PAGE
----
This time since expecting to wait less, I test it with 10 instances. Here is the output:

----------------------------------------------------------------------- created in 2427 ms created in 878 ms created in 1041 ms created in 982 ms created in 971 ms created in 772 ms created in 743 ms created in 754 ms created in 972 ms created in 812 ms
Total execution time in seconds: 12

This is a lot better, it is down to ~1 second per instance from 30 seconds per instance. I wonder if this can get any better. It is still synchronous call, one by one.

3What happens if we make it asynchronous? For this purpose I am using AsyncHandler which enables you with callback functions. Compute client also takes a different form: ComputeAsyncClient, input is the same. I do some concurrent processing with Futures , just to see if threads are done and collect the compute instance OCIDs

I again test it with 10 instances. Here is the output:

work requested in 391 ms
work requested in 14 ms
work requested in 10 ms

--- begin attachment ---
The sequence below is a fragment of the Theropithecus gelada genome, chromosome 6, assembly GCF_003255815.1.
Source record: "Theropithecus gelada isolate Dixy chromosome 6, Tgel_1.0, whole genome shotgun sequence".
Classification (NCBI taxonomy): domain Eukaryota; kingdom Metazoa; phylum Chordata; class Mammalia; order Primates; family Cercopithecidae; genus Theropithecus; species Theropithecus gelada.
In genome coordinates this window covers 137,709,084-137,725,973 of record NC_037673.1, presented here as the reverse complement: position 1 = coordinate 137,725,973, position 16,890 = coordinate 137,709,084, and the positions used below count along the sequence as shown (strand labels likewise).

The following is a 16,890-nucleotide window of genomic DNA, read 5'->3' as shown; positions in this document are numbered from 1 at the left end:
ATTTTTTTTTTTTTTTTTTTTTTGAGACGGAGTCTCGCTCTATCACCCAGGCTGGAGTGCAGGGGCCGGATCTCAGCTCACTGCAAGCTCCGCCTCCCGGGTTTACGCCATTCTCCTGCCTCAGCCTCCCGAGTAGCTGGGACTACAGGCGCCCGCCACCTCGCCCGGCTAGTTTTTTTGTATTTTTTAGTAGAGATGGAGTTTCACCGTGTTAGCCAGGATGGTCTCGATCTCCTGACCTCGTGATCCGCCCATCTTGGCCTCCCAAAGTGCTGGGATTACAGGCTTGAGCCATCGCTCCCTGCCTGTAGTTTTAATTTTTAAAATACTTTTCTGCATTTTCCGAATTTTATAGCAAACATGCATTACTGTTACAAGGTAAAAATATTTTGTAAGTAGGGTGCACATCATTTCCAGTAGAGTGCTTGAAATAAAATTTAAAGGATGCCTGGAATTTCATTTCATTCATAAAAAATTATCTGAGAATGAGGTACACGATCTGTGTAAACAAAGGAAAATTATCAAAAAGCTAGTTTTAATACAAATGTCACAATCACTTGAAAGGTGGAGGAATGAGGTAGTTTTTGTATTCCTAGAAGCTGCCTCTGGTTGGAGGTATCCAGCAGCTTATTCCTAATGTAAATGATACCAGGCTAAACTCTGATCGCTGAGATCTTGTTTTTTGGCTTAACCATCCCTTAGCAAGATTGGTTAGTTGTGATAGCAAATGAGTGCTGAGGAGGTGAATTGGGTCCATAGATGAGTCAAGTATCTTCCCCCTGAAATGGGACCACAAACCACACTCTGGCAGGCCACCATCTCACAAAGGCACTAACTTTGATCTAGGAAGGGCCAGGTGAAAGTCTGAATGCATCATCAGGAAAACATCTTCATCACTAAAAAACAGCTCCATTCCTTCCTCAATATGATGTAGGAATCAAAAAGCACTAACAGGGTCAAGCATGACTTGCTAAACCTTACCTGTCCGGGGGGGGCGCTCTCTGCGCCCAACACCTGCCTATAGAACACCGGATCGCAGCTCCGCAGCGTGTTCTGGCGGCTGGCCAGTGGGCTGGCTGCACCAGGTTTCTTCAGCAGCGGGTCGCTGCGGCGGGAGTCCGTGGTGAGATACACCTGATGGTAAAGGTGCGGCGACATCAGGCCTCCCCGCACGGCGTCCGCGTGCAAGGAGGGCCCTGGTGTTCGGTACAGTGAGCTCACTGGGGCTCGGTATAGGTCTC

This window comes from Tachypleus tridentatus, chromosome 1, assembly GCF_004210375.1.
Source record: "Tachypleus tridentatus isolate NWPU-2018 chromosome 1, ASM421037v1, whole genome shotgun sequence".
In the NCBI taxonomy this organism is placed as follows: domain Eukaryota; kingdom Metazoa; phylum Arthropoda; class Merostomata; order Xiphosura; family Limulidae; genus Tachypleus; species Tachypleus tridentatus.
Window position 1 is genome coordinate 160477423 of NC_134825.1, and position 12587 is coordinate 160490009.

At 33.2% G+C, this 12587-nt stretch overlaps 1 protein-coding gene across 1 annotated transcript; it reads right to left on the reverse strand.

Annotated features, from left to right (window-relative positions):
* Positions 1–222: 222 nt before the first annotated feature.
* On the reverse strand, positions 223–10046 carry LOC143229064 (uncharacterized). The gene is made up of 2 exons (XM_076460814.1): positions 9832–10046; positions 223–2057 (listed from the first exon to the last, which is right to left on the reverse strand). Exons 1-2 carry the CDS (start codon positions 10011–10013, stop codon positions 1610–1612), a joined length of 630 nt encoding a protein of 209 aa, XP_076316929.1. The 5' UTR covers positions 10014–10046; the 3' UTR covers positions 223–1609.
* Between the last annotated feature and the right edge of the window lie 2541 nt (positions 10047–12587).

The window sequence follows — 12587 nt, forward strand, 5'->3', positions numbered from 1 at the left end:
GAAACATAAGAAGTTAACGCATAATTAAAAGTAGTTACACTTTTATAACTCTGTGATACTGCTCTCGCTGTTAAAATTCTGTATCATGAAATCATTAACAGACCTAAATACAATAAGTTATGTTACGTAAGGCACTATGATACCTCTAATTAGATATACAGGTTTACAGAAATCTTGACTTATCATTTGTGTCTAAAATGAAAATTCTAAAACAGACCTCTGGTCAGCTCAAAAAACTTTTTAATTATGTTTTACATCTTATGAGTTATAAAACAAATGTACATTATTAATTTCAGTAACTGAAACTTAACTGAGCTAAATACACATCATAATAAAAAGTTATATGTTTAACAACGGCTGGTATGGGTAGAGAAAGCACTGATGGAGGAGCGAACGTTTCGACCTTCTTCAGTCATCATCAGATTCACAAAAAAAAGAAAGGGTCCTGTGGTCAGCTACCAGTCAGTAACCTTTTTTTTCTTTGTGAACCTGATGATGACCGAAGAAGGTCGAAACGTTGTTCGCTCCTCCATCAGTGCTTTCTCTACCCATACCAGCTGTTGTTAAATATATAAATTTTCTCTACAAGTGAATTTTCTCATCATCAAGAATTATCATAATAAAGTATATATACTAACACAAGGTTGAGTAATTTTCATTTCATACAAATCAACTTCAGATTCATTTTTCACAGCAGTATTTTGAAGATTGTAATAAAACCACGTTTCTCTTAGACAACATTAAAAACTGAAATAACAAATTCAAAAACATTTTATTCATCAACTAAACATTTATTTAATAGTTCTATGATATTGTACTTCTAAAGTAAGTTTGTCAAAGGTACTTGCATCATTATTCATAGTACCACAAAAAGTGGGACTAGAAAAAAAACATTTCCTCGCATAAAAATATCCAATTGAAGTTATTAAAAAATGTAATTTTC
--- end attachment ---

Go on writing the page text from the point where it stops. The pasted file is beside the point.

work requested in 9 ms
work requested in 7 ms
work requested in 7 ms
work requested in 5 ms
work requested in 6 ms
work requested in 7 ms
work requested in 4 ms
test-9 -
test-10 -
test-1 -
test-4 -
test-5 -
test-6 -
test-7 -
test-8 -
test-3 -
test-2 -
Total execution time in seconds: 2

As you can see from the output, there is no order because it is asynchronous and randomly created depending on thread execution order. It is blazing fast, took 2 seconds in total to create 10 instances!


What if I get greedy and try a larger batch? Then I get an error message because of request throttling protection.

Here is a little script to clean-up that can be used during tests.

1. OCI Documentation: SDK for Java